Justin Delgado is husband to Kacie Doyle-Delgado, diagnosed at age 11. After more than a decade together, he considers himself to be an expert carb counter and Dexcom inserter. He graduated with his Master of Science in Finance from the University of Utah in 2013 and has been working in commercial banking since then. He attended his first Friends for Life conference in 2015 and is looking forward to volunteering with the teens.
May 6, 2000
Exercise and Sports
Question from :
From Ohio, USA My daughter, aged 18 (diagnosed at age 5), is currently playing college soccer. No amount of training seems to keep her from hitting the "wall" after about 20 to 25 minutes. Even when glucose levels are normal she seems to run out of gas. Is this normal? Is there some way to optimize diet to provide for longer term or slower carbohydrate conversion to help to keep her from needing to refuel so quickly? Sometimes this may happen after only 5 or 10 minutes, again with glucose levels looking normal.
The first possibility that comes to mind is fatigue. Fatigue that causes anyone with or without diabetes to stop exercising can be caused by a shortage of:
oxygen (the ability to take in transport and utilize oxygen is related to the degree of physical training);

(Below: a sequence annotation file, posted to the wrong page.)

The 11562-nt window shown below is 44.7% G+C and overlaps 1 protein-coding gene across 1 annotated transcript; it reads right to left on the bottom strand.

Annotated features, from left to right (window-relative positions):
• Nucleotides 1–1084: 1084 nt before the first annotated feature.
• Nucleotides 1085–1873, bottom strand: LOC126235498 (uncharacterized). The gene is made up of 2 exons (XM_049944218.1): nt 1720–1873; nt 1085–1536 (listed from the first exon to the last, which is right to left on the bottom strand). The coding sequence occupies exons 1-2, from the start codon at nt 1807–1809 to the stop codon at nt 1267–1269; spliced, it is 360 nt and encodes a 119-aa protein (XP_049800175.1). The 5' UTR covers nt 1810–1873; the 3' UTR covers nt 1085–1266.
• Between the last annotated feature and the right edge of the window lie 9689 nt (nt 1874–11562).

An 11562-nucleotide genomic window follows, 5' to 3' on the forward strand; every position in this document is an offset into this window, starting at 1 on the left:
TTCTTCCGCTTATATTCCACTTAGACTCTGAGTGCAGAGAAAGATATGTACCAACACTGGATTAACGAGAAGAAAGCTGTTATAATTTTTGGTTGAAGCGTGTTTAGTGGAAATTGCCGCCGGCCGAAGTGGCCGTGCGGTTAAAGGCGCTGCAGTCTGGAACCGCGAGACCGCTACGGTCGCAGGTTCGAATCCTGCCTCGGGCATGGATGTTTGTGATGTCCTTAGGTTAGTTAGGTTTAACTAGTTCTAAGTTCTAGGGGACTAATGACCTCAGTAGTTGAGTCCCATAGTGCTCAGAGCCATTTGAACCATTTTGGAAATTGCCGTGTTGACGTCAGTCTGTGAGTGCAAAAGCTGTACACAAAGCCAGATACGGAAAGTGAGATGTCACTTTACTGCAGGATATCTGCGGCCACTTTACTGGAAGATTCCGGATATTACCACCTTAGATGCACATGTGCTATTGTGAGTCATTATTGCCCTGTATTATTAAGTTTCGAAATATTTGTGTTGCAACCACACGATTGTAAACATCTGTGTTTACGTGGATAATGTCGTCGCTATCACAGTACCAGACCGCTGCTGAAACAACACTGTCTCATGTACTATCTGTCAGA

fluid (related to nutrition); or
fuel (related to nutrition).
These shortages or deficiencies can occur separately or in a combination. You need to keep in mind that although all athletes will eventually need to replenish fuel for their exercising muscles, individuals with diabetes need to replenish fuel (carbohydrates) sooner.
Here are some important considerations for the individual with diabetes:
Total energy requirements,
The source and the amount of energy, and
The best way to determine caloric needs is to sit down with a dietitian and bring along a detailed nutrition history. Compare what is currently being taking in with the estimated caloric needs and develop a meal plan based on the nutrition assessment. Make sure your daughter monitors her weight and her appetite to evaluate her calorie requirements.
In general 60% of total energy for exercise should come from carbohydrate. An adequate intake of carbohydrate is necessary to maintain maximum muscle and liver glycogen stores. Low fat carbohydrate foods such as crackers, muffins, yogurt or soup rather than sugary sweets are good choices. Peanut butter and crackers, oatmeal raisin cookies, bread sticks are additional good choices.
Lastly, Always check blood glucose before, during and after exercise.
Guidelines for blood glucose before exercise:
If your blood glucose is less than or equal to 100 mg/dl, eat a snack before exercise.
If your blood glucose is over 100 mg/dl and less than or equal to 250 mg/dl, go ahead and exercise.
If your blood glucose is over 250 mg/dl, check for ketones. If ketones are present, do not exercise. Exercise will worsen your control.
If blood glucose is over 300 mg/dl, whether you have ketones or not, do not exercise.